However first-wave AI doesn’t perceive facts, doesn’t learn new rules, and it doesn’t do well in dealing with the unknown.
Second-wave AI is statistical learning programs or “machine learning”. This software automates pattern recognition based on statistical probabilities. Second-wave AI does perceive, and it does learn. In fact, it can differentiate between complex datasets in some circumstances better than a human can.
In medicine and the life-sciences, evolving pattern-recognition systems are called “Clinical Decision Support Systems” and developed to analyze ECGs, retinal scans, and genetic data. But, although routinely used, ECG analysis programs are still not validated to replace human assessment, possibly due to human capacity for deep data interpretation.
Second-wave AI needs properly coded datasets to learn from, and often its algorithms need to be manually adjusted for the problem being solved. Which means that while it can be trained to perceive the world as a human, and even learn to perceive it more efficiently and accurately en masse, it doesn’t solve novel problems and it can miss novel or unique analysis.
Oxford University has one of the best and more succinct explanations of machine learning in the 2-minute video below:
Third-wave AI is hypothesis generation programs or “contextual normalisation”. These programs represent a disruption because they have the capacity to increase the “intelligence threshold”, the amount of data that can be parsed to find meaning.
In a highly complex drug discovery, clinical development or commercialisation environment; it is not the right answers executives seek, but often the right questions. Third-wave AI can identify connections that were previously loosely associated by normalizing unrelated contexts. This is disruptive because it allows us to simultaneously generate and test novel hypotheses for a variety of life-science use cases.
An early manual example of this cognitive task is the 1980’s work by Swanson where Raynaud’s disease was loosely associated with fish oil, and this loose association was utilized to design a clinical trial which successfully reversed the symptoms of the disease.
Theoretically, any repetitive manual, cognitive task can be replicated by a computer. Third-wave AI aims to look at existing data, find the statistical patterns in it, then generates its own algorithms that explain why the data is different. This means the software can not only learn from complex data, it can also teach us what it sees.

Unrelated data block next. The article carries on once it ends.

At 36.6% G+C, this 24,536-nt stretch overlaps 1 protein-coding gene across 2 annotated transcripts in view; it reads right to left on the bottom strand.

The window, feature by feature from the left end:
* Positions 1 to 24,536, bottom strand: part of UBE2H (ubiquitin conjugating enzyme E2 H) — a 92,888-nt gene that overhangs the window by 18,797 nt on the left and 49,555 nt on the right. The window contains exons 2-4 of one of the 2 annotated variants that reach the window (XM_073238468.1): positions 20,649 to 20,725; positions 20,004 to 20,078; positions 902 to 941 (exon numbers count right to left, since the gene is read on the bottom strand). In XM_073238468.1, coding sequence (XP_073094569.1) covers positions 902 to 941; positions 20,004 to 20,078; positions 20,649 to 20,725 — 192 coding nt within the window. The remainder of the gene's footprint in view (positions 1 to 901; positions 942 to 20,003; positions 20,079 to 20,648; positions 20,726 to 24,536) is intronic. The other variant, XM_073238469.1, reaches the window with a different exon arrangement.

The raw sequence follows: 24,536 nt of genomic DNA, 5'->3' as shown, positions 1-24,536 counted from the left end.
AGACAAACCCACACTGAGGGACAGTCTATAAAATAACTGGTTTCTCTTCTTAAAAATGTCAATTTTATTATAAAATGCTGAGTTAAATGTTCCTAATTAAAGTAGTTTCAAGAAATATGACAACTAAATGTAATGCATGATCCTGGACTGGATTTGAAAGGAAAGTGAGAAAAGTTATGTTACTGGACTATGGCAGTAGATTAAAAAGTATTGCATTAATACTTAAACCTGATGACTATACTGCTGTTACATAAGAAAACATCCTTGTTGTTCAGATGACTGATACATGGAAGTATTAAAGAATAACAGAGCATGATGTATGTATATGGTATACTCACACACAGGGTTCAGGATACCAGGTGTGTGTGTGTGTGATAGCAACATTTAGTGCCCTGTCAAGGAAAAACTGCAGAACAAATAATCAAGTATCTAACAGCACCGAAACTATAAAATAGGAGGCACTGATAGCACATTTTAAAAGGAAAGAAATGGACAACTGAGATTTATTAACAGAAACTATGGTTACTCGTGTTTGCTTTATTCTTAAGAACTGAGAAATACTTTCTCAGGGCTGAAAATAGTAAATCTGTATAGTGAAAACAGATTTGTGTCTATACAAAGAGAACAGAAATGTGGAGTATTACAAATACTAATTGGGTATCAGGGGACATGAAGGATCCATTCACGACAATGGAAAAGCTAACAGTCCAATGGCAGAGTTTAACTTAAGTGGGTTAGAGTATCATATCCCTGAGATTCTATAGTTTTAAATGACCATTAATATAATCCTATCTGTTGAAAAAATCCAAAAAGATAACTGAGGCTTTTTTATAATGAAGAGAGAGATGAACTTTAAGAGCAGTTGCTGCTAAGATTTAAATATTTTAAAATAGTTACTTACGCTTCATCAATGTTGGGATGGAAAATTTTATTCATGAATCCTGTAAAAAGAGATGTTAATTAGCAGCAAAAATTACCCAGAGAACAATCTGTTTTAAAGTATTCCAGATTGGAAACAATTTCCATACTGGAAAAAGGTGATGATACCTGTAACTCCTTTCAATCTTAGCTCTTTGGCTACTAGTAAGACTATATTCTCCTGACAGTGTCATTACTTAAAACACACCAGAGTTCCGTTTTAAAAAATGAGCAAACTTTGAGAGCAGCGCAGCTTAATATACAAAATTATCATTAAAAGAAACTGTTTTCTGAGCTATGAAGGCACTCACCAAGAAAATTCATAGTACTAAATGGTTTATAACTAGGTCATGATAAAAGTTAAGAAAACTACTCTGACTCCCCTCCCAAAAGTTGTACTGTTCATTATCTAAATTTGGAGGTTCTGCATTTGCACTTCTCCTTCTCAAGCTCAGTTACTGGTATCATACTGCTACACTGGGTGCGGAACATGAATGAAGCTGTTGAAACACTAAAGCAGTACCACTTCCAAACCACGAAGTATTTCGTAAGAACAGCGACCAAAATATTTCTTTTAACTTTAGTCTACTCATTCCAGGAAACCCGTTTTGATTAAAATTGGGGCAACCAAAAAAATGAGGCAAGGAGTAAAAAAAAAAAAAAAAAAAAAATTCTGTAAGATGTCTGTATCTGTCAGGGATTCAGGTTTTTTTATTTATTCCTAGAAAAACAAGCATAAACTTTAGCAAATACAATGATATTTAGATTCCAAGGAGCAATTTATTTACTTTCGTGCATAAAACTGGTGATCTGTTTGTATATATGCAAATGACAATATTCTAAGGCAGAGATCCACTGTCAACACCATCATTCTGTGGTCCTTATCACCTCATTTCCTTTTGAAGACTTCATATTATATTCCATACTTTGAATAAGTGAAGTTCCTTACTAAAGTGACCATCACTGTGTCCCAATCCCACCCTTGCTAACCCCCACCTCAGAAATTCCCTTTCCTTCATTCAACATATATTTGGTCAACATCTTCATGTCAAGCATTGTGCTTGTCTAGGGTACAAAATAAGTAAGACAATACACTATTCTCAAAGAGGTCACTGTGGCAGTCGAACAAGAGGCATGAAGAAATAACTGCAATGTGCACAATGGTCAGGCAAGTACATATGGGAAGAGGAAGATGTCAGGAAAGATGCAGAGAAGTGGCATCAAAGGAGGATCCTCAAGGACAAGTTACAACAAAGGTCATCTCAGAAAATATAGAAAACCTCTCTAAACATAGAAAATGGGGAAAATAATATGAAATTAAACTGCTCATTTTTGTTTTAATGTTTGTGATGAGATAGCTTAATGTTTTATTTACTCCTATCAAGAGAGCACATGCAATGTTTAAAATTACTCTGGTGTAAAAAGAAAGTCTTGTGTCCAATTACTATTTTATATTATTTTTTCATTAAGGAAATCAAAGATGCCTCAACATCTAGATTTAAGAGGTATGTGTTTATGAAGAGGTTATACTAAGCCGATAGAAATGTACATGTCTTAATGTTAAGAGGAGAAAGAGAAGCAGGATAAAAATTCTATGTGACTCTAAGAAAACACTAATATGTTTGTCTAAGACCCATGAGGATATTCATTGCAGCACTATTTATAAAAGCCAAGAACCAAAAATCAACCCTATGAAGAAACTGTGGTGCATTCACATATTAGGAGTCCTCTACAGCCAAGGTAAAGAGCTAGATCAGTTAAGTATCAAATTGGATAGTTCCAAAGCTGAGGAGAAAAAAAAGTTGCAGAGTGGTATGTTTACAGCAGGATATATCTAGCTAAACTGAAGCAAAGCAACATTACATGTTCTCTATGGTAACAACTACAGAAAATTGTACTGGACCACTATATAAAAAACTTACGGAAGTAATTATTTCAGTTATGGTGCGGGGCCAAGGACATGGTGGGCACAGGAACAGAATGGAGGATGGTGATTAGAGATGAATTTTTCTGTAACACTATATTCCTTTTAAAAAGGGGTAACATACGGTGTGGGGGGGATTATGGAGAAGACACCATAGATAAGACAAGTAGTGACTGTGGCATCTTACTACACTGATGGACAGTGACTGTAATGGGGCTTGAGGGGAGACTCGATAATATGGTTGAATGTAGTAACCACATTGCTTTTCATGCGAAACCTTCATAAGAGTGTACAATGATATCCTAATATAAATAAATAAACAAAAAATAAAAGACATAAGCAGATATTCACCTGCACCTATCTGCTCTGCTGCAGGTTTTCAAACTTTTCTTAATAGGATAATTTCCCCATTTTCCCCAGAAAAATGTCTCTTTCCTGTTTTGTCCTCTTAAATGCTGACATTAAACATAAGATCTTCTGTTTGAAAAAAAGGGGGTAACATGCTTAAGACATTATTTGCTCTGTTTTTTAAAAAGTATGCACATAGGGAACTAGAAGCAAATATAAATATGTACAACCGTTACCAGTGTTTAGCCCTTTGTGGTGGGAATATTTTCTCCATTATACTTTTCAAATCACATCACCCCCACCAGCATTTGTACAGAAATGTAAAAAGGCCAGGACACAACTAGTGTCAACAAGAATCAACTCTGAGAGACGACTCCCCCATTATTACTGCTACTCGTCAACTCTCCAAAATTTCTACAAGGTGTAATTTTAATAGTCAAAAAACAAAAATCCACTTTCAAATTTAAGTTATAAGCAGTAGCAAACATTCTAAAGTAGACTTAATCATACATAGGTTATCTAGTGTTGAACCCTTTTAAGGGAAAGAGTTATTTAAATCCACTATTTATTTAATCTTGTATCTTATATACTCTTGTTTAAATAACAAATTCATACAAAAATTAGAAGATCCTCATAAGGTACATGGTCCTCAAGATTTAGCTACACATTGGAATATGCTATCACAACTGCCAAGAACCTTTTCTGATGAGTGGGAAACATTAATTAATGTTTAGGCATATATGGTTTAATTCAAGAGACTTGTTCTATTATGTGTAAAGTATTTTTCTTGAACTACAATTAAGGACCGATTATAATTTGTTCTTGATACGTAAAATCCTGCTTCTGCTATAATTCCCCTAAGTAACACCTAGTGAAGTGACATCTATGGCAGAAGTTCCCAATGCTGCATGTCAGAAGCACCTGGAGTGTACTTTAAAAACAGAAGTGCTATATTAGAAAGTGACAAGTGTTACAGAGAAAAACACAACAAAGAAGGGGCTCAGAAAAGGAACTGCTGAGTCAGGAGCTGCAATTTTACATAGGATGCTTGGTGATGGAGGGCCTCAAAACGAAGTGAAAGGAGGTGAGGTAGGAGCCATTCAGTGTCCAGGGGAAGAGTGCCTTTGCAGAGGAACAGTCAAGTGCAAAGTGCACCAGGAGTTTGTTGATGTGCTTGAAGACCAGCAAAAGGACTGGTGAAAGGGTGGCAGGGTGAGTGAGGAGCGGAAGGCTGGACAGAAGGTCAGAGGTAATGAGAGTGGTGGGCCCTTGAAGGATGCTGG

Although these programs have a long way to go, they do represent a disruption and the next steps for medicine – and we can expect this “third wave” to handle some of the inherent “black box” problems of today’s deep learning.
Where the Third Wave Might Take Us
At present, computers generally aren’t able to perform pattern recognition from complex aesthetic facts. As an example, every medical student is trained to assess a wound for infection based on the combination of heat, color, smell, patient description of pain, and drainage upon palpation.
AI is unlikely to replace all those aesthetic functions in the near future; however, computers can automate some of the more tedious drudgery involved in information retrieval. For instance, AI could add value by reducing time in the analysis of a bacterial swab, or increasing accuracy in subsequent antibiotic prescription. This, in turn, gives a clinician more time for the irreplaceable functions of clinical assessment and patient education.
Just as calculators make advanced mathematics more accessible to people without innate talent at arithmetic, AI has the potential to make good medicine more accessible to a wider range of humanity by simplifying certain and freeing up human experts for what they do best.
This article was written in partnership with Innoplexus. For more information about content partnerships visit the Emerj Partnerships page.
Header image credit: Bayer